Jackson urges the gathering to collectively buy shares of stock in the drug companies and attend shareholder meetings. Ask the drug companies, he says, to spend more money looking for a cure and not just developing new and more meds. “Ultimately,” adds Jackson, “we don’t want medicine. We want the cure. We need independent research with no vested interest in [existing meds]. Because wherever there’s profit involved, there’s a reluctance to give it up.”
Before the end of his speech, Jackson makes a play for support for his Rainbow/PUSH Coalition, encouraging those in the crowd to open up their checkbooks to support his work. Large wicker baskets are passed, church-offering-style, through the crowd.
By the second day of the conference, despite the excellent turnout, there’s a lingering undercurrent of disappointment as the second day’s speakers wind down their speeches. In her opening remarks on the first day of the conference, Mary Hess, founder of the conference, thanked HBO, Pfizer and Bristol-Myers Squibb for their support, then mentioned that GlaxoSmithKline (GSK)—a supporter of the conference in years past—had reneged on the $70,000 they’d pledged in support of the NCAAA this year. She said that GSK had not returned phone calls. For those who work in AIDS, the story of last-minute funding cuts is no surprise. When Hess talked about the difficulty of soldiering on with diminished funds, many a head bobbed in sympathy. Hess and her organization, Minority Health Care Communications, Inc. of Fogelsville, PA, a non-profit health-education organization, have produced this conference, as well as one on Latinos and AIDS, for nine years, in spite of dwindling financial support.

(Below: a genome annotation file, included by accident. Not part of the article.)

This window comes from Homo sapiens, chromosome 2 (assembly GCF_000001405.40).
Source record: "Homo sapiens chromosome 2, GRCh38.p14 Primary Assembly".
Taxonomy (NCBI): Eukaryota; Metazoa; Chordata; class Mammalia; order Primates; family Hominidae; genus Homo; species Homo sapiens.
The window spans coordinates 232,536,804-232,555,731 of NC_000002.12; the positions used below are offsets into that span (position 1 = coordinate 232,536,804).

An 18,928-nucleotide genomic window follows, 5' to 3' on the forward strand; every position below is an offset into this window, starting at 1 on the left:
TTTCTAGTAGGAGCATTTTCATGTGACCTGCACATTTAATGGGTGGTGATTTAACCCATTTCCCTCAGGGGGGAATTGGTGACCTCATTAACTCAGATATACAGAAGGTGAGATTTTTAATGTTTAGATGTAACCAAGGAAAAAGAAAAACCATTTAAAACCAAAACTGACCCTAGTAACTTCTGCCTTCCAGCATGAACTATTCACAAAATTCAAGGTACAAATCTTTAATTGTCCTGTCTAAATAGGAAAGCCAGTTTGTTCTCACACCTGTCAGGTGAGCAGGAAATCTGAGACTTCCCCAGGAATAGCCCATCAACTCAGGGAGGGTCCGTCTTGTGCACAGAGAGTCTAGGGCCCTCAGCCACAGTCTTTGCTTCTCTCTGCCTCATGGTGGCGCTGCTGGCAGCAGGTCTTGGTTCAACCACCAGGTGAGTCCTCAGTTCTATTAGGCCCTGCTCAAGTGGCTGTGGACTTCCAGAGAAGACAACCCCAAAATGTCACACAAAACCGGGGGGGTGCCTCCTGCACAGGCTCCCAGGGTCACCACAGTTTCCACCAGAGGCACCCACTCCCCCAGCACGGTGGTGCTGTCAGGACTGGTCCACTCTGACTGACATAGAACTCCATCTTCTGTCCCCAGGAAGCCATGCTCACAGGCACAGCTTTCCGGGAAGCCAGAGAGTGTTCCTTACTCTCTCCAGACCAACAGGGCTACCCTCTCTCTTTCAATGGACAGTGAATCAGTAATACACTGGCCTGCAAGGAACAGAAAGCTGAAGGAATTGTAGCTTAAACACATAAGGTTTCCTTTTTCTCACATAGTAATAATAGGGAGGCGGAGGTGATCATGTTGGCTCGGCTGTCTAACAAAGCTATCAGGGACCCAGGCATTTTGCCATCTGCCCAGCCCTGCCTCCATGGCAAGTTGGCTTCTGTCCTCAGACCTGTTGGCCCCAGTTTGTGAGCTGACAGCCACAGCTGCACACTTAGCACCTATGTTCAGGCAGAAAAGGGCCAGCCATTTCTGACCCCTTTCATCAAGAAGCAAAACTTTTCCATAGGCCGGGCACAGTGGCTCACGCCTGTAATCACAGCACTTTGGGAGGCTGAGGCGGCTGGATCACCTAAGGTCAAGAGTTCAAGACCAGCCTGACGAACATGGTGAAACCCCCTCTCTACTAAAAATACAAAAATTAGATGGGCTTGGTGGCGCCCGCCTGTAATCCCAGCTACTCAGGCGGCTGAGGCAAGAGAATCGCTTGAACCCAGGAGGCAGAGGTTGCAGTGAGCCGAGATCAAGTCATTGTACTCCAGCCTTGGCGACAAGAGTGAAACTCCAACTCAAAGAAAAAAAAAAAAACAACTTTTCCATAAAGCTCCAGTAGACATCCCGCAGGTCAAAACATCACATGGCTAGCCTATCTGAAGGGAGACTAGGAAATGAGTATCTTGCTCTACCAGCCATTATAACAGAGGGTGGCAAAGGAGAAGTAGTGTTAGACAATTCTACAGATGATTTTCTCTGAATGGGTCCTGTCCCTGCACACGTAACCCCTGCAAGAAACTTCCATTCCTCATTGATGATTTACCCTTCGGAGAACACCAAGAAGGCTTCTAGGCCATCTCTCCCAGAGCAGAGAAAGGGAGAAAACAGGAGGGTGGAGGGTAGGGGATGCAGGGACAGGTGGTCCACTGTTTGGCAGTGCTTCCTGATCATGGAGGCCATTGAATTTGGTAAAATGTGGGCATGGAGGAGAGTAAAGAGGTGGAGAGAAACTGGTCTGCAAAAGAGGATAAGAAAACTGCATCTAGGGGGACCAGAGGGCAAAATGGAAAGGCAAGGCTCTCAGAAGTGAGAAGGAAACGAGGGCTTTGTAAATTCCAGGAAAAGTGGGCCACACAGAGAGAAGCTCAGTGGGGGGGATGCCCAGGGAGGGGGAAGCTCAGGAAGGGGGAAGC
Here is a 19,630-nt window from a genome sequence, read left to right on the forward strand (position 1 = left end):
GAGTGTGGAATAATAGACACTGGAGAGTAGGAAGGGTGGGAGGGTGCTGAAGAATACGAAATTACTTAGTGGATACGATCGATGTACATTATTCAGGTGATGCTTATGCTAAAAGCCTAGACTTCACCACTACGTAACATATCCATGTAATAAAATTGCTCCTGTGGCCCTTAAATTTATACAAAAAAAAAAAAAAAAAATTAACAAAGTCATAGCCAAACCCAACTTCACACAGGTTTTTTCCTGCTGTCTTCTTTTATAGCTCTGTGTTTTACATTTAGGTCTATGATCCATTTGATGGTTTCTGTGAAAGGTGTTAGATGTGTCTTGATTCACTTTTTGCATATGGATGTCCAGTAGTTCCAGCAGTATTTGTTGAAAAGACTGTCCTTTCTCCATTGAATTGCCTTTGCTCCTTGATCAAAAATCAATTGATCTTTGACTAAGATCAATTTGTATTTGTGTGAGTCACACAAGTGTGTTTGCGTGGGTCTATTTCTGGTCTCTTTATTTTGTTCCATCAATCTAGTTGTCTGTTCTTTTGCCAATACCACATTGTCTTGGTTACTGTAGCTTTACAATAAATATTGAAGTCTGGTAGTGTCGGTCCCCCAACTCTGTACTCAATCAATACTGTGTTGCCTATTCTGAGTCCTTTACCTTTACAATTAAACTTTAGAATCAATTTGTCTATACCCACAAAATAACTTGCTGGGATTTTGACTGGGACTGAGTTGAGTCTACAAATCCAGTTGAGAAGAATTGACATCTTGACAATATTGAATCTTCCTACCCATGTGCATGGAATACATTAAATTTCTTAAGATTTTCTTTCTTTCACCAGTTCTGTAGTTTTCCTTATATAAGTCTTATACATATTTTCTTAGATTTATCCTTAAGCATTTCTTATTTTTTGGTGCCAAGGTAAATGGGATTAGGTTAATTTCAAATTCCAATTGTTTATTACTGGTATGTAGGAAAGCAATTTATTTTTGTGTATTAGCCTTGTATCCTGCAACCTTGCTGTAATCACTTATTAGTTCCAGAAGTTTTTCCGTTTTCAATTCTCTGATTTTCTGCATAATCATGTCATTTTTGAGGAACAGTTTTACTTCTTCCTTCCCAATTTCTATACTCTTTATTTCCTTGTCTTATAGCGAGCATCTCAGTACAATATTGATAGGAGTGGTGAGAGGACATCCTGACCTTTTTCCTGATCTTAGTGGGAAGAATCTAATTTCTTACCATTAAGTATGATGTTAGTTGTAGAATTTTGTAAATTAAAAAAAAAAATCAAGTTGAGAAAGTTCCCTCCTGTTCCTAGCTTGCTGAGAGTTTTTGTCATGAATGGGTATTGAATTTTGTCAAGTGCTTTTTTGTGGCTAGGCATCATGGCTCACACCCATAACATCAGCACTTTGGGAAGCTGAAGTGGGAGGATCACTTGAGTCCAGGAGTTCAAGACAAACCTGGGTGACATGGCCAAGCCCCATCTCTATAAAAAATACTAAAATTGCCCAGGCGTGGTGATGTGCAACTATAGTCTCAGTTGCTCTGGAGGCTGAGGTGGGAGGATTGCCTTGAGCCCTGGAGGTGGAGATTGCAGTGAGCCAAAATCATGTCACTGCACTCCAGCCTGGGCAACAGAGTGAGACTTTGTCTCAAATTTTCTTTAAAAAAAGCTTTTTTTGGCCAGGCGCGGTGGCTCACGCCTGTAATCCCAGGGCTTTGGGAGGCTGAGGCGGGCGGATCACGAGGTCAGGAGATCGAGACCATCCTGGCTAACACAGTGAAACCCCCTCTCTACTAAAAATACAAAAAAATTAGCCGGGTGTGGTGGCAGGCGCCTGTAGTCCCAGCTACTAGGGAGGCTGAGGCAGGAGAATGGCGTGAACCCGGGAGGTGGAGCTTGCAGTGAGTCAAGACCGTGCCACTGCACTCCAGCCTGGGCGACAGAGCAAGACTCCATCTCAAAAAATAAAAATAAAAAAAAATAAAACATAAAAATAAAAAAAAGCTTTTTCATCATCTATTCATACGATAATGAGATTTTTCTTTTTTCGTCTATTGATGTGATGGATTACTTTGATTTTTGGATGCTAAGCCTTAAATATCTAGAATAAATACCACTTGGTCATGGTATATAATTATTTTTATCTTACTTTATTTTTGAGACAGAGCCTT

Before leaving the podium, Frank Oldham and Charles King, roused by Jackson’s words from the previous day, asked the crowd to join them as Dr. Benny Primm led a group to demonstrate in GSK’s U.S. headquarters, right next door to the hotel where the conference was held. There was talk of civil disobedience, of a die-in. In the end, it was decided that rather than publicly scolding GSK for discontinuing their support of the conference, the group would instead thank them for their historical support and request that it be continued, explaining why the help of the pharmaceutical company is so needed, especially now.